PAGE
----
A brand name doesn’t have to have a clear meaning though. It can be largely made up and still convey the sentiment of the brand. A carefully chosen ‘nonsense’ word can often be a great brand name, fitting with your business and relevant to customers/clients. Names like Twitter, Google, Kodak and Lexus have all become synonymous with brand recognition.
Even if the words which make up your brand name don’t have any clear meaning, a 'meaningless' brand name can still convey a lot. Invented words like Google or Kodak have their own style and personality, creating a recognition which has helped them become synonymous with customers.
Coming up with a brand name that is purely descriptive of the business will also limit expansion and development. The name is unlikely to be memorable and will just blend into the marketplace. A printing company called SpeedyPrinting, for example, will never become a brand name, as it describes itself and every other printer - and it will never be able to diversify into web development or marketing. Imagine fighting for keyword space for that on Google!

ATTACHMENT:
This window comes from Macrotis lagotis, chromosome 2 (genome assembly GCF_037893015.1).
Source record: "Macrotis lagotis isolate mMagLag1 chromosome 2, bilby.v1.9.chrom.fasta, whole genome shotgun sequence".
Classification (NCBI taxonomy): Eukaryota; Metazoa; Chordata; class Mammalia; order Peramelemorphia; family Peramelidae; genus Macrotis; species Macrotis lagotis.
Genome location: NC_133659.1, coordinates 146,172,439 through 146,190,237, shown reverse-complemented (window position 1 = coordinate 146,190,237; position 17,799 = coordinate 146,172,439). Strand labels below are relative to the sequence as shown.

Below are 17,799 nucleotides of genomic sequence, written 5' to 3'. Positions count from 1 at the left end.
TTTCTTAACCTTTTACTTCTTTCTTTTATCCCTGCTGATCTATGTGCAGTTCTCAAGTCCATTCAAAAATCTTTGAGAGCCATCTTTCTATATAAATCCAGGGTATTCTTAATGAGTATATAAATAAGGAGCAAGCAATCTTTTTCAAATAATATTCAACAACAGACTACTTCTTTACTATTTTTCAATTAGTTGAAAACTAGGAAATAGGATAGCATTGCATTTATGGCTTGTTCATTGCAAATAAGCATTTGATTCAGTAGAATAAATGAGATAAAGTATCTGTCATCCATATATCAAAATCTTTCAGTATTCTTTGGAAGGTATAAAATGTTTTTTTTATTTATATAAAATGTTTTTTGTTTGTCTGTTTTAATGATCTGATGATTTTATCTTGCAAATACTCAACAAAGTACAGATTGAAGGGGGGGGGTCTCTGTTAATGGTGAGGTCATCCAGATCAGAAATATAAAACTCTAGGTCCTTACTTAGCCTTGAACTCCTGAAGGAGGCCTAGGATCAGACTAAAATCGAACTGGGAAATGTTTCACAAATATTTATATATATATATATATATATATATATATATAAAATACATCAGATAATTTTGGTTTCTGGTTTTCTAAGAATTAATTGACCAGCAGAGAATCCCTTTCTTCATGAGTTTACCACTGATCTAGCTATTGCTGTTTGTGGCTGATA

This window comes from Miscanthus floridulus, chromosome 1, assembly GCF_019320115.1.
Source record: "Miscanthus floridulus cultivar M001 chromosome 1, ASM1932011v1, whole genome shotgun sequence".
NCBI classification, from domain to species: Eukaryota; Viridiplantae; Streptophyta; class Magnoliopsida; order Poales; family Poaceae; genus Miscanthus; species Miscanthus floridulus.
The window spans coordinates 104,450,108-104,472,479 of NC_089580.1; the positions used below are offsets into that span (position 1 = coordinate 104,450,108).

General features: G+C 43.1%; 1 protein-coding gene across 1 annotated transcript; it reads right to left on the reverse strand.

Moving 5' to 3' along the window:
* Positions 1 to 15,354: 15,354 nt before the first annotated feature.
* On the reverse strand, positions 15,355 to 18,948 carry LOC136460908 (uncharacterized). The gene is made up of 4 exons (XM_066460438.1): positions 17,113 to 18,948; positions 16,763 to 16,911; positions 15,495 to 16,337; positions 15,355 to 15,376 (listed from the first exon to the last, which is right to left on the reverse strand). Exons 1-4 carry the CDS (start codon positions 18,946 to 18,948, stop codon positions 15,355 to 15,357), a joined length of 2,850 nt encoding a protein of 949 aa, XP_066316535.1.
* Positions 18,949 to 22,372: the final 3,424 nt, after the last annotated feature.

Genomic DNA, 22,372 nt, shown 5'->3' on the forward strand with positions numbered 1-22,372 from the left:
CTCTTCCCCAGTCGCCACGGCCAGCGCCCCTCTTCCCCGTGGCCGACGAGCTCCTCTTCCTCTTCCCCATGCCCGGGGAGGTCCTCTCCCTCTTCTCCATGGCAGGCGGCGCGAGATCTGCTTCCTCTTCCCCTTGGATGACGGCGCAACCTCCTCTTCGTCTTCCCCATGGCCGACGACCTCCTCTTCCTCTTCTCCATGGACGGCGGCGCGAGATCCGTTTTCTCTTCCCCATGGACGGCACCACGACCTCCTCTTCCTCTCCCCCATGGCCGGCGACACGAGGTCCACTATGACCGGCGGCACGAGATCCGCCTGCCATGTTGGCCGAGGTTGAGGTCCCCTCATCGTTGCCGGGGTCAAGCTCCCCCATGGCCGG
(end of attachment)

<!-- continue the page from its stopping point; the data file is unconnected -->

‘Amazon’ didn’t describe an online bookstore either. It evoked an image of scale which Bezos’s company aspired to and made it memorable to its customers. It allowed it to diversify and change with the market and become the powerhouse it is today.
Not every name will be as stand out as Nike or Coca-Cola, but if it has a consistent strategy behind it, it can achieve stand-out status and resonate with customers.
A few steps to make it easier
Like branding, following a strategic process helps with naming. Strangely, just getting a group of creative people together in one room isn’t always the best way to go. Sitting down together and just pulling names out of the hat can work if you’re lucky, but having a process tends to be more productive.
1. Start with a naming brief
Set out what needs to be achieved. Like a brand, what’s its personality, character, purpose and tone of voice? What’s the product/service? Who is their audience?